What if you could store the powers of the wind and the Sun in a giant water tank?
Essentially that’s what engineers at Southwest Research Institute propose doing, looking at the feasibility of deploying pumped storage hydropower (PSH) units in West Texas. These PSH tanks are off-stream reservoirs, designed to save excess renewable energy to generate electricity — and revenue — when the wind dies down and the Sun has set.
Electric power systems use PSH for load balancing. The method uses the gravitational potential energy of water, pumped from a lower-elevation to a higher-elevation reservoir using low-cost off-peak surplus electric power to run the pumps. During periods of high electrical demand, the stored water is returned to the lower reservoir, driving turbines to produce electric power. Although the losses of the pumping process make it a net consumer of energy, the system creates value by delivering more electricity during periods of peak demand, when electricity prices are highest.
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SwRI is assessing the use of PSH units where most of Texas’ wind and solar farms are cranking out energy. Texas produces more wind power than any other state in the nation. More than 40 wind farms with a total capacity of 22,637 megawatts (MW) produced in excess of 15 percent of the electricity generated in Texas during 2017. However, Texans depend on electricity 24/7, 365 days a year, and wind and solar energy are intermittent resources. While renewable energy can be incorporated into an electric utility’s generation mix, it does not provide the on-demand energy that gas-powered peaking plants provide. Peak wind and solar production periods often occur when energy demand is low. Integrating storage systems allows utilities to capture excess energy and send it to the grid later when demand peaks.
SwRI evaluated West Texas topography to find sites that could support PSH and examined infrastructure, including transmission capacity and intermittent renewable energy sources that could benefit from PSH. Engineers also identified a new permitting process to accelerate closed-loop PSH licensing and located water supplies to fill and maintain the off-stream reservoirs. In addition, SwRI has identified some of the benefits that may be realized by entities in the power industry that deploy PSH.
Power is the rate at which energy is generated or used. A MW is a unit of power. Energy is a measure of a system’s capacity to perform work. A MW hour (MWh) is a unit of energy.
West Texas abounds in long stretches of flat landscapes. However, the Pecos River Valley between the Edwards and Stockton Plateaus features mesas and canyons that could support multiple 10 to 1,000 MW capacity PSH units. Pairing reservoirs located on the tops of mesas with reservoirs in the canyons below could potentially store hundreds to thousands of gigawatt hours of energy from wind and solar photovoltaic (SPV) farms in the region. At present, wind generation capacity is 2,300 MW and SPV capacity is over 700 MW in the study area.
For power generation companies, PSH units located and operated with intermittent renewable energy sources can balance power generation, produce “peaking power” and provide ancillary services, such as frequency and voltage regulation.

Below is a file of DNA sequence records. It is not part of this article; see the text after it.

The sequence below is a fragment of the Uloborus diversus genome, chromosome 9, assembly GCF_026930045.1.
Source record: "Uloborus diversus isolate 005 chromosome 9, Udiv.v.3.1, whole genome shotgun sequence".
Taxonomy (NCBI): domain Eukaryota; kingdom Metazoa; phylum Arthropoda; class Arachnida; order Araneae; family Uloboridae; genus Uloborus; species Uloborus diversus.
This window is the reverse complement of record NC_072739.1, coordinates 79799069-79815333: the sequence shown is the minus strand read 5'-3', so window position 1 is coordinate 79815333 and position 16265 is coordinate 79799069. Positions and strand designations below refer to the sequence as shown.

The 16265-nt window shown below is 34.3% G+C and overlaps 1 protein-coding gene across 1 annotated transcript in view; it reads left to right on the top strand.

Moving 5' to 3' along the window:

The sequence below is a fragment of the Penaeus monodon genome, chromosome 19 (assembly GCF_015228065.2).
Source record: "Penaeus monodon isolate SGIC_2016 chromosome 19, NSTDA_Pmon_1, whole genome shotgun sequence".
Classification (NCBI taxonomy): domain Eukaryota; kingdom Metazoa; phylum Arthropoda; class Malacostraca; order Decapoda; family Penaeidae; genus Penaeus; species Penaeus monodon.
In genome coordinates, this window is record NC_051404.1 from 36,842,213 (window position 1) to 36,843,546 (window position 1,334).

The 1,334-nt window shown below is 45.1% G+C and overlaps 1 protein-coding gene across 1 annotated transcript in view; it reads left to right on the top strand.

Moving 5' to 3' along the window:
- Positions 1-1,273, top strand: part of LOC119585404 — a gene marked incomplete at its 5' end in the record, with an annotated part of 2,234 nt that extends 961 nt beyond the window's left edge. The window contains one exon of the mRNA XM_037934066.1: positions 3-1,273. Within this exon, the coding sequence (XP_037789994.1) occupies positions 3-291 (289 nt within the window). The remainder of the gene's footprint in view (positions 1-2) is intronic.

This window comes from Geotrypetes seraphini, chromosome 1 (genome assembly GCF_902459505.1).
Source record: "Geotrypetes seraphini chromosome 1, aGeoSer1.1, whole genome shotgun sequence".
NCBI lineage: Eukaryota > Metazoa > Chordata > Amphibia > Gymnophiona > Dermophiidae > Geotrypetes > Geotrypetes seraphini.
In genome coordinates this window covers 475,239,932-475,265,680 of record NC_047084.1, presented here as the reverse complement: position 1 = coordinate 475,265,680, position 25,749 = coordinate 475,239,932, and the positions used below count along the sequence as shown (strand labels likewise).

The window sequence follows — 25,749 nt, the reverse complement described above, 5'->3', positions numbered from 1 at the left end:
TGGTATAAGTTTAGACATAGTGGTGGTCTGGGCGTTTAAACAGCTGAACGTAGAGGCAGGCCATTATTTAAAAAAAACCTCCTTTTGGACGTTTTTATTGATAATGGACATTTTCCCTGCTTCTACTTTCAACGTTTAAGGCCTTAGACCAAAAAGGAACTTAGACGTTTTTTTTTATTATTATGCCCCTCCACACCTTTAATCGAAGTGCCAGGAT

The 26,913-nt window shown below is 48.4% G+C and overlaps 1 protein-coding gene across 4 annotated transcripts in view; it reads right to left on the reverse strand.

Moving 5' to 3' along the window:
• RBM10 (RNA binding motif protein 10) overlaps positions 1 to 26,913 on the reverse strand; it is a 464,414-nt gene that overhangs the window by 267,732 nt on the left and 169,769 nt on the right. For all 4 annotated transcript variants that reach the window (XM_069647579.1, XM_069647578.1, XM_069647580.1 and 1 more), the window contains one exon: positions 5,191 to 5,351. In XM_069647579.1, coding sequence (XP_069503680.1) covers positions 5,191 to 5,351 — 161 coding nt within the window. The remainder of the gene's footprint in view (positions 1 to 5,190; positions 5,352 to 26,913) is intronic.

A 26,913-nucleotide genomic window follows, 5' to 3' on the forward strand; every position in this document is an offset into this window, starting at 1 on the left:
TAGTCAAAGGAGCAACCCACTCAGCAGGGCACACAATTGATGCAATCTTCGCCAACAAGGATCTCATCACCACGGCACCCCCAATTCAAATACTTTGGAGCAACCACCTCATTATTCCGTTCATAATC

Traditional on-stream PSH units are subject to a long five-year permitting process by the Federal Energy Regulatory Commission (FERC). In 2019, FERC established an expedited licensing process for off-stream closed-loop PSH units that reduces the permitting process period to two years. By reducing the time needed to obtain construction permits for closed-loop PSH units, FERC is hoping to increase storage capacity and improve grid stability.
Along the Pecos River valley, numerous small, ephemeral streams have eroded softer limestone and marlstone, leaving steep-sided mesas towering 300 to 500 feet above the plains. Highly efficient, compact, closed-loop PSH units could be constructed, with upper reservoirs sited on the mesas’ flat caprocks and lower reservoirs in canyons below. Locating the power plant underground would minimize the length of the penstock, or channel for conveying water. Because the reservoirs would not be associated with environmentally sensitive perennial streams, closed-loop PSH units could be licensed under the proposed two-year FERC permitting process. SwRI has examined three potential sites where local topographic relief is sufficient for closed-loop PSH units. The stored energy could supply power for distribution across Texas via existing 345 kV transmission lines.
WEST TEXAS TOPOGRAPHY
Big Mesa is a formation on the north side of IH-10 about halfway between San Antonio and El Paso. A 160 MW wind farm is located on the eastern section of the area. The elevation of the north central section of Big Mesa is about 3,100 feet above mean sea level (amsl), while the bottom elevations of the canyon could be dammed to create a lower reservoir from 2,700 to 2,800 ft amsl. The proposed upper reservoir is 300 acres with a volume of 3,300 acre-feet (ac-ft), while the lower reservoir is 150 acres with a volume of 4,300 ac-ft. The unit could store intermittent wind energy generated during off-peak hours, releasing the energy over eight hours during peak periods.
Just west of Big Mesa is Indian Mesa. Two wind farms with a capacity of 143 MW are located on the mesa, providing electricity to San Antonio and other locales. The elevation of the Indian Mesa caprock is approximately 3,000 ft amsl, while Big Harkey Canyon below has elevations ranging from 2,400 to 2,600 ft amsl. A PSH installation could include a 60-acre, 610 ac-ft upper reservoir and a 32-acre lower reservoir with a volume of 1,120 ac-ft and a water surface elevation of 2,600 ft amsl. This configuration could store surplus wind energy generated during off-peak hours to provide four hours of electricity during peak periods.